Farewells and other mini-apocalypses

To anyone else, it’s probably an aging house in an early-80s subdivision of similar houses. This one has a few more trees, but the garden has seen better times, and the shingles probably need to be replaced. There’s a large fenced backyard encircled by trees ten-free plus, and a small playhouse that’s been converted to a greenhouse. To anyone else, this is just a house, that can easily be given a dollar-value, probably “needs” renovation, and is little more than a well-organized stack of lumber, siding, and shingles.

But to me, this is, and always will be my family home. Out-front, the peony blooms on my birthday, and has since that first year, when my dad cut a bouquet to take to my mom in the hospital the day I was born. The backyard and the playhouse was sometimes an ocean of green as we played “mermaid,” an enchanted castle in a magical forest, or almost impassable with snow in the depth of January.

Kulak House

Kulak House – My great-great grandparents house is still available to see in museum; guess that’s probably not an option for my house.

My brother and his girlfriend recently purchased a first home of their own, which means the time has finally arrived: our family home will be sold. I moved out some years before, my parents just over two years ago, and my brother by June 1 of this year – which is when the house is set to be put on the market. And I’m completely devastated. While I’m supposed to be supportive of my parents’ and their stresses over required renovations, celebrating for my brother and his excitement over a new place, and the sounding board for my husband who’s acting as contractor for pre-sale improvements, all I want to do is grieve.

How can a place become a part of us? How can this building, this collection of wood, nails, and carpet be a member of our family? The selling of this building doesn’t diminish the memories that were made there, nor the strength of the family who grew there. It is just a building. And yet, it is because of all that went there, all we became there, all the experiences our house witnessed for us, remembers for us in the worn carpet and the occasional dent on the wall, it is because of this that the impending loss of this place becomes a mini-apocalypse.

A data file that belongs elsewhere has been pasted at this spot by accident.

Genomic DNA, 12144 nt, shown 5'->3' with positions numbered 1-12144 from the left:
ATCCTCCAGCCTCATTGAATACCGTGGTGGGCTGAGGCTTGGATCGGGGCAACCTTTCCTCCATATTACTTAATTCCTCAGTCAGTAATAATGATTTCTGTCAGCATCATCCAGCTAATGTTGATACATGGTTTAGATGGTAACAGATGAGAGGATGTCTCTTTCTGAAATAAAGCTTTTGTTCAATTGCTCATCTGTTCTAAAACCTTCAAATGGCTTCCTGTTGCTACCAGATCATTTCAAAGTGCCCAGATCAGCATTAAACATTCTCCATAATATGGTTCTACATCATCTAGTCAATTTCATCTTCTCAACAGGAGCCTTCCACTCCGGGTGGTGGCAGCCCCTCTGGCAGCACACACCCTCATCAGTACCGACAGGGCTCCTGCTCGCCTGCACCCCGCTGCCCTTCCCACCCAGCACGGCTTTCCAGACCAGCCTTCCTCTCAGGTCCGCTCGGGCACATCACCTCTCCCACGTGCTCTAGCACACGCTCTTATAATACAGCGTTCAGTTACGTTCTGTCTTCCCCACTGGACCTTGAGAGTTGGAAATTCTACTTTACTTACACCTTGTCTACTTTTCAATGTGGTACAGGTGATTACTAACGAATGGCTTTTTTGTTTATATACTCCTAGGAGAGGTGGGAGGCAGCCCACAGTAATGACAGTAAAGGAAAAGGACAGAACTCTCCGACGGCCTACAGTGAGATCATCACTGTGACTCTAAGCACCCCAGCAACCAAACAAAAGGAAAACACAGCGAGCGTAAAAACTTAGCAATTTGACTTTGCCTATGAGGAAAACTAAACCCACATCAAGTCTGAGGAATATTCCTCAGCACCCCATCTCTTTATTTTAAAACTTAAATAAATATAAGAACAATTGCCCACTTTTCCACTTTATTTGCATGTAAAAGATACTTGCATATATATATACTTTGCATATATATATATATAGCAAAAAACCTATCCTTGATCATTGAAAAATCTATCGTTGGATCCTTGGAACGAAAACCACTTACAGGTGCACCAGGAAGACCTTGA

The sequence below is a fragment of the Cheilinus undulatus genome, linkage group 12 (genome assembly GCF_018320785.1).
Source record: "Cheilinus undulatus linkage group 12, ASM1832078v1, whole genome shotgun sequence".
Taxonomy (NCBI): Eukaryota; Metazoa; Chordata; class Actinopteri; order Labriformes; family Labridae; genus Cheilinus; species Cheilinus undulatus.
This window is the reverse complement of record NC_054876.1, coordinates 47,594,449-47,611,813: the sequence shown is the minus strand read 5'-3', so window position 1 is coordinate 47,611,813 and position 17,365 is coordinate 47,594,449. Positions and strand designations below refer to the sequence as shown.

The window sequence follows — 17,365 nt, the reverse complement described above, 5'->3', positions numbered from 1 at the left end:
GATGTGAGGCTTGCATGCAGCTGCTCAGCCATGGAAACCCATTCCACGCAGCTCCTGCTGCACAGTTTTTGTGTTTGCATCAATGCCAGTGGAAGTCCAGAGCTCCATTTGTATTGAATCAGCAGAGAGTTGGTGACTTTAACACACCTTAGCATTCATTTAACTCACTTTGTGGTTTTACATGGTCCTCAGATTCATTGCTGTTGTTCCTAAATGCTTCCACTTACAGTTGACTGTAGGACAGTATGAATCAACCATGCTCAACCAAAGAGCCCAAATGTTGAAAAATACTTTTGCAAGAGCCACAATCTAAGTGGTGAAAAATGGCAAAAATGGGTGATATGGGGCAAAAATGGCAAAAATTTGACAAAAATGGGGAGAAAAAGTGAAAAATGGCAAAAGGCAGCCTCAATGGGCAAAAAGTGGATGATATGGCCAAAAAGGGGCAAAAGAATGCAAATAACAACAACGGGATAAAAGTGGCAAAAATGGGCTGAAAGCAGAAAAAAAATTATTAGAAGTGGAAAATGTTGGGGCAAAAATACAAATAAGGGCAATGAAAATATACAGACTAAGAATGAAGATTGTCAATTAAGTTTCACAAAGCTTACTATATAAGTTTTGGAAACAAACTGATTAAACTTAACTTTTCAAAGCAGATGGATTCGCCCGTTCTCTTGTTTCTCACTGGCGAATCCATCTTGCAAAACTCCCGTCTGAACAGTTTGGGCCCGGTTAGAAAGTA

Selling the house is inevitable: none of us live there any longer, and keeping it for renters / posterity / whatever else is foolhardy. I know this. I feel somewhat ridiculous at how much this whole thing is bothering me – I have my own home now, one that my husband and I built, our dream home.  And yet, I am reminded how I’ve read before that in some stories, especially some particularly great stories, that the scenery and the setting can become a character unto itself. And I think this is the case with our house. It is a character in our history, and even when someone new moves there, our ghosts, the part of us – our love, our memories, our experiences – part of us will remain behind there. Because a part of us will always remain in that place, in that wood, concrete, and carpet.

This is the only family home we ever knew: I lived there for twenty-two years before I moved out. My parents built it by hand. Staying in one place for so long is probably unusual for many people, but our roots ran deep in this house, this place. All I can do is hope that someone else will be welcomed by the love of this family home and that new memories, new roots will grow.

Until then, this change is just one more tiny apocalypse – an end signaling a new beginning, even if it isn’t the end. So, farewell to our house, and onward to the rest of our lives.

Have you ever experienced something like this – a profound attachment to place? Do comment below.

Thanks for reading, and have a great week.

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